5. Significant Activities that Support Special Target Populations
Scientists in our group have participated in an activity targeting historically under-served stakeholders. In the summer of 2010, our research group hosted a student from Southern University, an 1890 School (Historically Black Land Grant Institution), for a portion of his PhD thesis work in Urban Forestry using the sudden oak death pathogen, Phytophthora ramorum. This was the second year of the project in which the student continued studies to screen southern tree species for susceptibility to P. ramorum using our facilities and under our tutelage.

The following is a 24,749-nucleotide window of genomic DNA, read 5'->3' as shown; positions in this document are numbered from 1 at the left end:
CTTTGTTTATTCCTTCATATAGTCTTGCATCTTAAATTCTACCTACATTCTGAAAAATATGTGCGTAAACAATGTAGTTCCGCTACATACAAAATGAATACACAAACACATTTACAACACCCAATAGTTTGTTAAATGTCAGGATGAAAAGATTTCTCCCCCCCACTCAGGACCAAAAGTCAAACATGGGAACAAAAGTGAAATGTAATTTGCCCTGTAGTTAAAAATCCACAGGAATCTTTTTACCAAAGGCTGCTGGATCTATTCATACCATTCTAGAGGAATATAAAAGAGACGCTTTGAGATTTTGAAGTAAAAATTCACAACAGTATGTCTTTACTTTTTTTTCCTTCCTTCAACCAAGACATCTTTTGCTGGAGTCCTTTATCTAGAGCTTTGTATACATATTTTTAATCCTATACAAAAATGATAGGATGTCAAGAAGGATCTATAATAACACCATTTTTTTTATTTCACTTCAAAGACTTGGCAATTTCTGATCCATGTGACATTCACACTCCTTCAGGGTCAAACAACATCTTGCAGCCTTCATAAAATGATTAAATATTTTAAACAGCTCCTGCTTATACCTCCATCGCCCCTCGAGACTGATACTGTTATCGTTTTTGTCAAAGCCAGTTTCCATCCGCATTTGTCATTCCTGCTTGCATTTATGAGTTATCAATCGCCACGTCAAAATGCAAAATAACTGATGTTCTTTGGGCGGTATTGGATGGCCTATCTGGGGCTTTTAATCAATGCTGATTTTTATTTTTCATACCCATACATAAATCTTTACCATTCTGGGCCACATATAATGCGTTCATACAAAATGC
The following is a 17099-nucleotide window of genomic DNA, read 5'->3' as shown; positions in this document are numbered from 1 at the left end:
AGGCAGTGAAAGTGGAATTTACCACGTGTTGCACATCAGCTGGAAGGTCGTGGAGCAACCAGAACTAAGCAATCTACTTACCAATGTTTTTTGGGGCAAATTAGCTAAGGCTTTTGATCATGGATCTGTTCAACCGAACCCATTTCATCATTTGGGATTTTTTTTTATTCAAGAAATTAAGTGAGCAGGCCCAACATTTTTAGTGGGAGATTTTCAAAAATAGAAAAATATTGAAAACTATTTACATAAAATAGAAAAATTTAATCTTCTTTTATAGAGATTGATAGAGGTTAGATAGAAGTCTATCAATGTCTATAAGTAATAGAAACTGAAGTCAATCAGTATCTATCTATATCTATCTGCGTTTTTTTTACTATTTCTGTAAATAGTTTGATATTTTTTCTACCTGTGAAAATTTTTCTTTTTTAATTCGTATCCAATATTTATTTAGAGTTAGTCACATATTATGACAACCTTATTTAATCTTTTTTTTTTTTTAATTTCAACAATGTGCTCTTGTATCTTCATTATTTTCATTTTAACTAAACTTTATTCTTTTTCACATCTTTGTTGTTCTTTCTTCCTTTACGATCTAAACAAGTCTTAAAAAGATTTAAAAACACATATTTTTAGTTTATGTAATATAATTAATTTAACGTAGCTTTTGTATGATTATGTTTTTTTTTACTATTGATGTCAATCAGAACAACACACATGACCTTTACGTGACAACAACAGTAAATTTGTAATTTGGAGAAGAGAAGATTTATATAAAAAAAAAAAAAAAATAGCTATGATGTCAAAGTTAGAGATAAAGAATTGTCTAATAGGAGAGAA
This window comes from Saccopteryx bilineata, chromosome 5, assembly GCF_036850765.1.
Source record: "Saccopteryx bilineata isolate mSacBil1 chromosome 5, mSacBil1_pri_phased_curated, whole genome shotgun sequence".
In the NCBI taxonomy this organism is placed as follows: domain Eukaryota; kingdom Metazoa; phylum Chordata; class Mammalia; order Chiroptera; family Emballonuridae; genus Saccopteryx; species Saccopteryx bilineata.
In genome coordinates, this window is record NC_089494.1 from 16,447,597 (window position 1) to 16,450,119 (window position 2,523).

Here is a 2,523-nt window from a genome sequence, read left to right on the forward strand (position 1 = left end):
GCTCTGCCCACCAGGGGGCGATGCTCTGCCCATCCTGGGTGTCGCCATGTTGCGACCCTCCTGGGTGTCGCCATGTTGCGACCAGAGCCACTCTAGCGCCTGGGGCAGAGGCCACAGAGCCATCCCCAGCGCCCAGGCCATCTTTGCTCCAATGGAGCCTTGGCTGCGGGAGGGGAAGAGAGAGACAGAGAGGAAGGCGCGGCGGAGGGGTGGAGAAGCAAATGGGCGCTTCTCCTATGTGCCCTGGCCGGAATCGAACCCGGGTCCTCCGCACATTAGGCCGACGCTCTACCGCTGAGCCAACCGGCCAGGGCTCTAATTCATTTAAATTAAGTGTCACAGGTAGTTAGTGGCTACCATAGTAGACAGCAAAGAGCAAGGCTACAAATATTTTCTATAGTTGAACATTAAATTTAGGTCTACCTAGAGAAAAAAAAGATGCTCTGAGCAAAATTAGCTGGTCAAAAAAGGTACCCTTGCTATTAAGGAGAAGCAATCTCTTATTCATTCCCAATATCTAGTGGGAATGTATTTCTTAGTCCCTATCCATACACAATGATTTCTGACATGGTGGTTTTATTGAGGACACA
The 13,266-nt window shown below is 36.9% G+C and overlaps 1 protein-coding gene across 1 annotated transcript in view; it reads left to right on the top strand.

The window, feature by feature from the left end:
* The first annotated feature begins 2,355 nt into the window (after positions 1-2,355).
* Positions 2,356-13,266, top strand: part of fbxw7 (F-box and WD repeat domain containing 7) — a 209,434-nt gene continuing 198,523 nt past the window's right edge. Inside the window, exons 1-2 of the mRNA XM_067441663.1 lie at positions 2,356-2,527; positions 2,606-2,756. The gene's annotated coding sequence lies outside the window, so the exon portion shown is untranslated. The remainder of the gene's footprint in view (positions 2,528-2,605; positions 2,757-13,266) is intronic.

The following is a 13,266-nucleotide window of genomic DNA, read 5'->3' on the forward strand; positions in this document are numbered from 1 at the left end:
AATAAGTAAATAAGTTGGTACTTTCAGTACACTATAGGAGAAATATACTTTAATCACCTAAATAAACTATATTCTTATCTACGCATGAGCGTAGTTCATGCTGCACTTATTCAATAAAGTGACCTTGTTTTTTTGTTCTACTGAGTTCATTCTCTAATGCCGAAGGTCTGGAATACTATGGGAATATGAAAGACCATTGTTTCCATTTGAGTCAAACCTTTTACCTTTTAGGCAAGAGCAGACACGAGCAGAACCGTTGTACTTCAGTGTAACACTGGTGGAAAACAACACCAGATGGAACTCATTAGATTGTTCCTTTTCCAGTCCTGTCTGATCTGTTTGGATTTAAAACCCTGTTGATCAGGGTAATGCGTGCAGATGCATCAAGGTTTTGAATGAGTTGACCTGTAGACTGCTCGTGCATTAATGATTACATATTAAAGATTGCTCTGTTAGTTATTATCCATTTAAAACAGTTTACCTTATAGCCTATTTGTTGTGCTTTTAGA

Review Publications
Widmer, T.L. 2010. Differentiating Phytophthora spp. isolated from leaves and stems of rhododendron plants. Plant Health Progress. doi: 10.1094/PHP-2010-0317-01-RS.

Last Modified: 2/23/2016
Footer Content Back to Top of Page